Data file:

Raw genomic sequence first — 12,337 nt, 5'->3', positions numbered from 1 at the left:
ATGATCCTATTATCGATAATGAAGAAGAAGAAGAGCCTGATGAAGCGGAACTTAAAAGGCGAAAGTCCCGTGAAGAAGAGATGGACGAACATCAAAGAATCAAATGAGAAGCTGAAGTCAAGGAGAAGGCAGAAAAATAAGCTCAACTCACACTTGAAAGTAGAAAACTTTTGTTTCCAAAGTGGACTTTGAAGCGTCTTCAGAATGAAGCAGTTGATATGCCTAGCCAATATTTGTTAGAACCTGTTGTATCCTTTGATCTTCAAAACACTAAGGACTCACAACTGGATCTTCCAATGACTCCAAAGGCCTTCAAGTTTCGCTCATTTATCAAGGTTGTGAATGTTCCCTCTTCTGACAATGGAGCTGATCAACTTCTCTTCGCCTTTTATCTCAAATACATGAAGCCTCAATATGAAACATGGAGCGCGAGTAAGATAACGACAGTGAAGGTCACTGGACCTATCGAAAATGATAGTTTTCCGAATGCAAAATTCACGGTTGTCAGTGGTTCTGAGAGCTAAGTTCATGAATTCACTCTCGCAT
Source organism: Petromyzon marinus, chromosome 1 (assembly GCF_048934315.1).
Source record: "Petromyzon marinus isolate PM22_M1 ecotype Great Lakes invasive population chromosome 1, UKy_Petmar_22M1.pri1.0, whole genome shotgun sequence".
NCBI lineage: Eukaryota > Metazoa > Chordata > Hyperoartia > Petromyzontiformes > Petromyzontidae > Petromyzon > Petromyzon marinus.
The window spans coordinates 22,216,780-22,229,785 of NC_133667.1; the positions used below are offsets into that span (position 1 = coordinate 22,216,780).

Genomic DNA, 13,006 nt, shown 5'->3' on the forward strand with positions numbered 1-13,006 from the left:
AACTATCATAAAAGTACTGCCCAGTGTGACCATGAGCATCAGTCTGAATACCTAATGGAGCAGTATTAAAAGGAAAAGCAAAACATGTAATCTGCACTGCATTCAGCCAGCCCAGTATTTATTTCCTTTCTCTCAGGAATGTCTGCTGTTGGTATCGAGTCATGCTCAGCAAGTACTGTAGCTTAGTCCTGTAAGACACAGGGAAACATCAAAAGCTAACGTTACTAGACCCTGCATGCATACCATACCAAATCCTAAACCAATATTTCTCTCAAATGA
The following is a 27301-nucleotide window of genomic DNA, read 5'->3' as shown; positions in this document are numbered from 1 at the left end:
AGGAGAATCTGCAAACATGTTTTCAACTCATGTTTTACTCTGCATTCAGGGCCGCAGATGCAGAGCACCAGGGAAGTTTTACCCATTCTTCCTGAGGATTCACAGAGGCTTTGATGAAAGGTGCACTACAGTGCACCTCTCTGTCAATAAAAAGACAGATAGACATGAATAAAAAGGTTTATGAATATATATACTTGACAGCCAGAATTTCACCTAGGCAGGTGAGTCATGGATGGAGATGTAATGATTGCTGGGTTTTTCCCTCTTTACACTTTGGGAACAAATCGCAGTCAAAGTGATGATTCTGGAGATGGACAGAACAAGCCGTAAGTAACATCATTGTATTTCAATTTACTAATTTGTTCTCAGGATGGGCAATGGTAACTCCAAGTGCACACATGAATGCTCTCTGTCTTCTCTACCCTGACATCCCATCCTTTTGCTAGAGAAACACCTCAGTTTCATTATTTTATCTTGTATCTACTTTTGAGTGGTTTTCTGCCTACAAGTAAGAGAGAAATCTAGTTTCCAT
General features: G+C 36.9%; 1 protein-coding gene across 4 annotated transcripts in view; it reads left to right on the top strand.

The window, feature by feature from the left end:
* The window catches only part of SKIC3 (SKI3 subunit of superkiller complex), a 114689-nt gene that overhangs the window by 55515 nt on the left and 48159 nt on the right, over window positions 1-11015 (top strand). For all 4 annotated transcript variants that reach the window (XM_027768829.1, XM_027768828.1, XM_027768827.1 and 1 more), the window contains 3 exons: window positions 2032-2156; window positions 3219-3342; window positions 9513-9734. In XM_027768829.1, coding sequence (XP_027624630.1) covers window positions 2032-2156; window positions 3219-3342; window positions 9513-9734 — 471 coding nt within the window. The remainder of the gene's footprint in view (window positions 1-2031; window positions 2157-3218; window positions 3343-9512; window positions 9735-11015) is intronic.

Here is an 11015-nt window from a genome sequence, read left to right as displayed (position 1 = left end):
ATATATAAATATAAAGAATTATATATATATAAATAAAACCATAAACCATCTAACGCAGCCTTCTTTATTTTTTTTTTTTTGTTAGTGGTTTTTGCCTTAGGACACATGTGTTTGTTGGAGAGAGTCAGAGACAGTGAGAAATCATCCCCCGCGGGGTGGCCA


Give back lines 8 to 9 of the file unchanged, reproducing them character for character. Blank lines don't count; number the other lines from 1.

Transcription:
AACTATCATAAAAGTACTGCCCAGTGTGACCATGAGCATCAGTCTGAATACCTAATGGAGCAGTATTAAAAGGAAAAGCAAAACATGTAATCTGCACTGCATTCAGCCAGCCCAGTATTTATTTCCTTTCTCTCAGGAATGTCTGCTGTTGGTATCGAGTCATGCTCAGCAAGTACTGTAGCTTAGTCCTGTAAGACACAGGGAAACATCAAAAGCTAACGTTACTAGACCCTGCATGCATACCATACCAAATCCTAAACCAATATTTCTCTCAAATGA
The following is a 27301-nucleotide window of genomic DNA, read 5'->3' as shown; positions in this document are numbered from 1 at the left end: